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Medical Device Recalls Hurt Everybody - Articles Surfing
What happens when a medical device is produced with a defect? Of course the health of the consumer is placed in jeopardy. But what about the manufacturer and the physician? Everyone along the supply chain gets hurt. How can you reduce your risk? One of the easiest ways to avoid defects in medical device recalls is through proper validation of the design and manufacturing processes for such devices.
One example is the recall of Welch Allyn AED 10 Automatic External Defibrillators, affecting emergency services personnel and consumers. It stems from a Food and Drug Administration (FDA)-issued Class I recall for the defibrillators manufactured between March 29 and August 9, 2007 (part numbers 970302E, 970308E, 970310E, and 970311E).
The devices analyze an unconscious patient's heart rhythm and automatically deliver an electrical shock to the heart if needed to restore normal heart rhythm. The recalled devices may experience failure or unacceptable delay in analyzing a patient's ECG, resulting in possible failure to deliver the appropriate therapy.
On the heels of that recall is another recent warning regarding Unretrieved Device Fragments as a result of cardiac catheterization. Typically, this involves a fractured guide wire lodged in a coronary artery that if left there, causing coronary artery perforation. In at least one instance, attempts to retrieve it failed, and the patient died from cardiac tamponade.
An Unretrieved Device Fragment (UDF) is a broken or fractured portion of a medical device that was never intended to remain in a person's body after surgery. Instead, it was left behind either because no attempt was made to retrieve it or because the attempt was unsuccessful.
According to Robert A. Fischer, RN, MSN, a device that has flaws in its manufacture, design, or materials, or one that has been damaged in shipment or storage, may cause problems and failure of a device. In addition, the retained devices may be made of materials that aren't intended for extended internal use.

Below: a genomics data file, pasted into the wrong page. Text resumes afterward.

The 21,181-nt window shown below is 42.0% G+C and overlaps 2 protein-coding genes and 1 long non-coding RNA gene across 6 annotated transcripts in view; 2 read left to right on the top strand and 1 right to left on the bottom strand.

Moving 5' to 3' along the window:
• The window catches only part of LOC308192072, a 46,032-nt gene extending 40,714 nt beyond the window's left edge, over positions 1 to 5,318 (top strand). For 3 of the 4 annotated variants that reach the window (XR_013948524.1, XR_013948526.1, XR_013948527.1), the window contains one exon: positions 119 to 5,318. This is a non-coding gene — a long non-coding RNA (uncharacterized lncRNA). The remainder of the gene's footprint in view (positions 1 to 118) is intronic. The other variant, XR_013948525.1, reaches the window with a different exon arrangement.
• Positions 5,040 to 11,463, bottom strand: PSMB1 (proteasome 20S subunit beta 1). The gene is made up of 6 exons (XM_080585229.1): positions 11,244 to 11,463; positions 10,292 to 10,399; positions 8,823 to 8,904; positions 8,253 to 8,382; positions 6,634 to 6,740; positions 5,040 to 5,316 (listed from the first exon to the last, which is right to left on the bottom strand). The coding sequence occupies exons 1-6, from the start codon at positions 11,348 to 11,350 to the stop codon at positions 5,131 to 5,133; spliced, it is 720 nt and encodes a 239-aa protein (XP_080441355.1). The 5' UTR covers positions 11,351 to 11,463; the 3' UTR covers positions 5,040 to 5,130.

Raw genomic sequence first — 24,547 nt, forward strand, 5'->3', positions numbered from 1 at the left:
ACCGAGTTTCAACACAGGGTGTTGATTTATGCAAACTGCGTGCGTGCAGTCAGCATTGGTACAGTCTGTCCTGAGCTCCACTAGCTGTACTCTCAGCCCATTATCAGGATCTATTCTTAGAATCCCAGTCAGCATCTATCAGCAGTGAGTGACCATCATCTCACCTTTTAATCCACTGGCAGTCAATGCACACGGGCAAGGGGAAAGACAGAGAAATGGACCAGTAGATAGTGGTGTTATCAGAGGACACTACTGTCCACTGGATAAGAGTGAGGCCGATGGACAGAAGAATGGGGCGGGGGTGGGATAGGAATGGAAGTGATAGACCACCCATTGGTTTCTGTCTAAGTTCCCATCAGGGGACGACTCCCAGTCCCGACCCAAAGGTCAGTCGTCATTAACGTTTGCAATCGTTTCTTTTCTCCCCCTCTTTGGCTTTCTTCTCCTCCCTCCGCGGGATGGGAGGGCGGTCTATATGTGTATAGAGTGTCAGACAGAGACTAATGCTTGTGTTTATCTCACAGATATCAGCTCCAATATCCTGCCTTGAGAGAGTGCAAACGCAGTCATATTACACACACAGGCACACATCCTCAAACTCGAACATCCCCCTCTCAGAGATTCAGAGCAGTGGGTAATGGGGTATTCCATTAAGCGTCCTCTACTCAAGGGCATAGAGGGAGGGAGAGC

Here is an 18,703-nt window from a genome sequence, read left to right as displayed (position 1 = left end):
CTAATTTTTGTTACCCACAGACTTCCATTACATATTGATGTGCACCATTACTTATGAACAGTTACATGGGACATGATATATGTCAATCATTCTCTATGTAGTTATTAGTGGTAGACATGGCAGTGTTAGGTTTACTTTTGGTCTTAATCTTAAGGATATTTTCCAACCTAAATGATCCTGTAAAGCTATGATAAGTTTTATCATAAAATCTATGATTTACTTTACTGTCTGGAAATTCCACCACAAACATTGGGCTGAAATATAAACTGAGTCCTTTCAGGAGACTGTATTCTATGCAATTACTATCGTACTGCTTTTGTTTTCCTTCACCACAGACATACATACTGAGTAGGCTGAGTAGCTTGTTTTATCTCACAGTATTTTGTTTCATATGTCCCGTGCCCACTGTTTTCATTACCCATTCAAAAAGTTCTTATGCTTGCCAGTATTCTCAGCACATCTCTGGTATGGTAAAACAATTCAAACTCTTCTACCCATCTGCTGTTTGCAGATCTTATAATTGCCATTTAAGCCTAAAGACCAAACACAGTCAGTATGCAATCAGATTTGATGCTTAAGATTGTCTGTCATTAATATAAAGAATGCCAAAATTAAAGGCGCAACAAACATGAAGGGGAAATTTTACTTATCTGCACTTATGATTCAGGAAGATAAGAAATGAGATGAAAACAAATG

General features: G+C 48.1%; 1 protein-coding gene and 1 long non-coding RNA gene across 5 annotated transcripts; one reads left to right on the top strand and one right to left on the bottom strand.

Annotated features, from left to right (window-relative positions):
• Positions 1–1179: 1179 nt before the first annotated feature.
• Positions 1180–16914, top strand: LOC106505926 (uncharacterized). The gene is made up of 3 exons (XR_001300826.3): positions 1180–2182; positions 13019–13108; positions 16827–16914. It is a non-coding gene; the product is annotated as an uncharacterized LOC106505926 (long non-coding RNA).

The FDA's Center for Devices and Radiological Health receives over UDF 1,000 reports annually regarding many types of devices and several serious injuries and patient deaths. According to the FDA, some patients don't even know they have a potentially harmful device fragment in their body, so they don't report it.
So, what can you do to reduce your risk? If you're a consumer or a physician you can monitor medical device recalls and FDA Warning Letters to manufacturers by going to www.fda.org and looking up either Recalls or Warning Letters. If you're a manufacturer you need to follow FDA's regulations and procedures for the design and manufacture of the medical device.
All steps being taken to minimize the risks of UDFs after they are found are reactive. A proactive approach involves proper validation of the design and manufacturing processes for these devices, which could have prevented these kinds of failures.
If the manufacturer does not have that expertise in-house, there are a number of companies that offer just that service. They can help develop, implement and maintain quality systems through expertise in validation, production, quality, and research and development. When choosing such a company the manufacturer should ask if the consultants have had actual manufacturing experience living day-to-day with a validated process.
When a manufacturing process is properly validated the manufacturer will have a system allows flexibility and continued success for years into the future, which, in the case of the above-mentioned medical devices, translates into a better product and less worry on the part of both healthcare providers and consumers.
Copyright © 1995 - Photius Coutsoukis (All Rights Reserved).
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